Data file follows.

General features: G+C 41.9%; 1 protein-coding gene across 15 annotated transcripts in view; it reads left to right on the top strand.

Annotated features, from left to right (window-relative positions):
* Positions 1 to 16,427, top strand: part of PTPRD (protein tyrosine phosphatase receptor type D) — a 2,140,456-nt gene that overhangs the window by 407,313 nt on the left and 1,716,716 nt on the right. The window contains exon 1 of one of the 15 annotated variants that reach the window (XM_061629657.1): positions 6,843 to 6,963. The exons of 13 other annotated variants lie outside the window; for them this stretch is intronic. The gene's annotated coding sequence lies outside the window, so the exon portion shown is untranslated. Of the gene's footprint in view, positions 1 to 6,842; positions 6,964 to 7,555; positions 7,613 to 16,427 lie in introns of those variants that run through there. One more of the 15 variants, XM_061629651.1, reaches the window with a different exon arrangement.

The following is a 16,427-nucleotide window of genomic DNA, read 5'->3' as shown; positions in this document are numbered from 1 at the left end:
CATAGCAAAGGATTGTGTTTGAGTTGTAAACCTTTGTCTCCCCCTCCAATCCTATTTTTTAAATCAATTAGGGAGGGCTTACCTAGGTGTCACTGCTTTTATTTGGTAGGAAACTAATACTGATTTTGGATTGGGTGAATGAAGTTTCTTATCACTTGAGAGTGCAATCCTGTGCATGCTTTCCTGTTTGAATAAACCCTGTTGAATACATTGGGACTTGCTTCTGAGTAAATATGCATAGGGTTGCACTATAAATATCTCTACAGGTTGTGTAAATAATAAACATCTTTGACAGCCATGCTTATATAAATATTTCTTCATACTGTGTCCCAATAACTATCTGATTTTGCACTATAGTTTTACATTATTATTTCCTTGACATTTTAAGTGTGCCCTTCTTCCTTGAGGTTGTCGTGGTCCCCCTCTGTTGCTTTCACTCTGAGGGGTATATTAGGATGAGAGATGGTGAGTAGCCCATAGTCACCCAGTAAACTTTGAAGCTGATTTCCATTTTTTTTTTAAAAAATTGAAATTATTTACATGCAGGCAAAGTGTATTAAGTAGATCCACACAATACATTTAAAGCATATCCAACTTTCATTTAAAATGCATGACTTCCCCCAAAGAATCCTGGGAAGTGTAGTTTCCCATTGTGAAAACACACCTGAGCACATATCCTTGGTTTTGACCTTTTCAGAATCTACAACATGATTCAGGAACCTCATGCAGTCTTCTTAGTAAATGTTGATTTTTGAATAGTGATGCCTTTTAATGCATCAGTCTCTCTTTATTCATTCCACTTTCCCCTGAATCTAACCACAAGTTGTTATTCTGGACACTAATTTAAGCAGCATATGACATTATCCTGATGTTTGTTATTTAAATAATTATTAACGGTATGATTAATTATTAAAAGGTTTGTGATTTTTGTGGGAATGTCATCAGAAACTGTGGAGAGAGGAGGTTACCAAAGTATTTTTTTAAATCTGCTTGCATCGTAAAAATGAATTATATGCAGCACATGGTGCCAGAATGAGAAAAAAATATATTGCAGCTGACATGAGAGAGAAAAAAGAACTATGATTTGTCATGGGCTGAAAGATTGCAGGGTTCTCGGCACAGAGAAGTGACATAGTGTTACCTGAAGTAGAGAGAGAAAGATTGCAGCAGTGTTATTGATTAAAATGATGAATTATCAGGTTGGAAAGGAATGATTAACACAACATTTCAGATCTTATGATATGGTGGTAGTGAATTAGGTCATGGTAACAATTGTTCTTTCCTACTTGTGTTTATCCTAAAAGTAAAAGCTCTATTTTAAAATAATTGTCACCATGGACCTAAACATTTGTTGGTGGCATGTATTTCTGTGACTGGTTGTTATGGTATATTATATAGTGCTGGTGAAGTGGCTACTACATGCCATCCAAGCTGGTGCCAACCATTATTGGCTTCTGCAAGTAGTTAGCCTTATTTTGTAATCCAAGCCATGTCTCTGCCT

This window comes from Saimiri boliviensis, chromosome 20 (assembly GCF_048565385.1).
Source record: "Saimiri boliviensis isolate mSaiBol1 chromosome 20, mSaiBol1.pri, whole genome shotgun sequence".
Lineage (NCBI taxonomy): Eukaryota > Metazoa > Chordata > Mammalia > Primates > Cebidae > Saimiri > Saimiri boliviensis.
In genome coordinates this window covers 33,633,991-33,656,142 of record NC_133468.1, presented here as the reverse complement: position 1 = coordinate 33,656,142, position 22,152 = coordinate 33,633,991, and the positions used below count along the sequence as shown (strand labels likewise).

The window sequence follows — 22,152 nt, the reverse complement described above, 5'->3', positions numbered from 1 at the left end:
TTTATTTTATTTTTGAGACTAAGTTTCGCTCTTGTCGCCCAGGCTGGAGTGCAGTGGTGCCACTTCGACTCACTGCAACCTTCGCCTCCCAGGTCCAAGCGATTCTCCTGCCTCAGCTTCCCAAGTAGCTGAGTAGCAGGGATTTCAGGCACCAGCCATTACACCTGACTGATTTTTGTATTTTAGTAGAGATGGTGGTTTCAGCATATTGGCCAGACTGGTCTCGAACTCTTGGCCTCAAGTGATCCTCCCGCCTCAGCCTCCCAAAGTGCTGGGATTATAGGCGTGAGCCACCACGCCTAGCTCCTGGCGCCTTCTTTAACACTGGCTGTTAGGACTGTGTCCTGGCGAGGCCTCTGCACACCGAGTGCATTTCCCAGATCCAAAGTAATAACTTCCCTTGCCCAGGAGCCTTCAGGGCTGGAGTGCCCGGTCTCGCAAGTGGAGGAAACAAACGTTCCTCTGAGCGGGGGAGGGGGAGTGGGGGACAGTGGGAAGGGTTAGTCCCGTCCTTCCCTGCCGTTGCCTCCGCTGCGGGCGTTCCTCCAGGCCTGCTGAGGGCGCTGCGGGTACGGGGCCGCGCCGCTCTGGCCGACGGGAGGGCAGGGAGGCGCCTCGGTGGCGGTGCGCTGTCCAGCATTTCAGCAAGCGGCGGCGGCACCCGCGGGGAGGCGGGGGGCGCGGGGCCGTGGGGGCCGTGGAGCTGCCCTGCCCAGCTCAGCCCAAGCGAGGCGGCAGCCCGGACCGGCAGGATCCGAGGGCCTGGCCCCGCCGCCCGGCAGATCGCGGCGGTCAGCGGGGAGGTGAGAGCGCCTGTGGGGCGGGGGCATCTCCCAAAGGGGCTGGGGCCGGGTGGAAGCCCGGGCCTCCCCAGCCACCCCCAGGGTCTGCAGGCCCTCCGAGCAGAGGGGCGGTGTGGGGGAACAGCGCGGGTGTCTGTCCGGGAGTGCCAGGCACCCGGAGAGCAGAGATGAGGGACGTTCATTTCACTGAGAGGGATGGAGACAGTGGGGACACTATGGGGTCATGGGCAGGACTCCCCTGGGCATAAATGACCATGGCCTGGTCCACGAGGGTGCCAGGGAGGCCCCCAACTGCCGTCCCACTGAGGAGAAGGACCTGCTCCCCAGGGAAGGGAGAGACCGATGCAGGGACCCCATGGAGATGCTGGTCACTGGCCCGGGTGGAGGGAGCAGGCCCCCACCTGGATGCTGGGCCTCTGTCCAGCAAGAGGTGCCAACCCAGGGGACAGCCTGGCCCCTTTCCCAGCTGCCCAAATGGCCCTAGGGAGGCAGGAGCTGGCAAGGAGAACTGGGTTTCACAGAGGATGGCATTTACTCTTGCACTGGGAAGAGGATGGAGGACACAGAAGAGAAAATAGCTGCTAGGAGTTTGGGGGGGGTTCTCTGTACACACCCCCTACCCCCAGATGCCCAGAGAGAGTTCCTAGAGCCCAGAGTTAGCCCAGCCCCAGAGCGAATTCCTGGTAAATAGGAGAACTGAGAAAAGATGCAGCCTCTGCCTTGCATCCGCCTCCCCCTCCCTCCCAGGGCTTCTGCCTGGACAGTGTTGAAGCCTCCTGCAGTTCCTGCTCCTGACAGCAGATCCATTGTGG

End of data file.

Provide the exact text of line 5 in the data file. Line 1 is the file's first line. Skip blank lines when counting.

CATAGCAAAGGATTGTGTTTGAGTTGTAAACCTTTGTCTCCCCCTCCAATCCTATTTTTTAAATCAATTAGGGAGGGCTTACCTAGGTGTCACTGCTTTTATTTGGTAGGAAACTAATACTGATTTTGGATTGGGTGAATGAAGTTTCTTATCACTTGAGAGTGCAATCCTGTGCATGCTTTCCTGTTTGAATAAACCCTGTTGAATACATTGGGACTTGCTTCTGAGTAAATATGCATAGGGTTGCACTATAAATATCTCTACAGGTTGTGTAAATAATAAACATCTTTGACAGCCATGCTTATATAAATATTTCTTCATACTGTGTCCCAATAACTATCTGATTTTGCACTATAGTTTTACATTATTATTTCCTTGACATTTTAAGTGTGCCCTTCTTCCTTGAGGTTGTCGTGGTCCCCCTCTGTTGCTTTCACTCTGAGGGGTATATTAGGATGAGAGATGGTGAGTAGCCCATAGTCACCCAGTAAACTTTGAAGCTGATTTCCATTTTTTTTTTAAAAAATTGAAATTATTTACATGCAGGCAAAGTGTATTAAGTAGATCCACACAATACATTTAAAGCATATCCAACTTTCATTTAAAATGCATGACTTCCCCCAAAGAATCCTGGGAAGTGTAGTTTCCCATTGTGAAAACACACCTGAGCACATATCCTTGGTTTTGACCTTTTCAGAATCTACAACATGATTCAGGAACCTCATGCAGTCTTCTTAGTAAATGTTGATTTTTGAATAGTGATGCCTTTTAATGCATCAGTCTCTCTTTATTCATTCCACTTTCCCCTGAATCTAACCACAAGTTGTTATTCTGGACACTAATTTAAGCAGCATATGACATTATCCTGATGTTTGTTATTTAAATAATTATTAACGGTATGATTAATTATTAAAAGGTTTGTGATTTTTGTGGGAATGTCATCAGAAACTGTGGAGAGAGGAGGTTACCAAAGTATTTTTTTAAATCTGCTTGCATCGTAAAAATGAATTATATGCAGCACATGGTGCCAGAATGAGAAAAAAATATATTGCAGCTGACATGAGAGAGAAAAAAGAACTATGATTTGTCATGGGCTGAAAGATTGCAGGGTTCTCGGCACAGAGAAGTGACATAGTGTTACCTGAAGTAGAGAGAGAAAGATTGCAGCAGTGTTATTGATTAAAATGATGAATTATCAGGTTGGAAAGGAATGATTAACACAACATTTCAGATCTTATGATATGGTGGTAGTGAATTAGGTCATGGTAACAATTGTTCTTTCCTACTTGTGTTTATCCTAAAAGTAAAAGCTCTATTTTAAAATAATTGTCACCATGGACCTAAACATTTGTTGGTGGCATGTATTTCTGTGACTGGTTGTTATGGTATATTATATAGTGCTGGTGAAGTGGCTACTACATGCCATCCAAGCTGGTGCCAACCATTATTGGCTTCTGCAAGTAGTTAGCCTTATTTTGTAATCCAAGCCATGTCTCTGCCT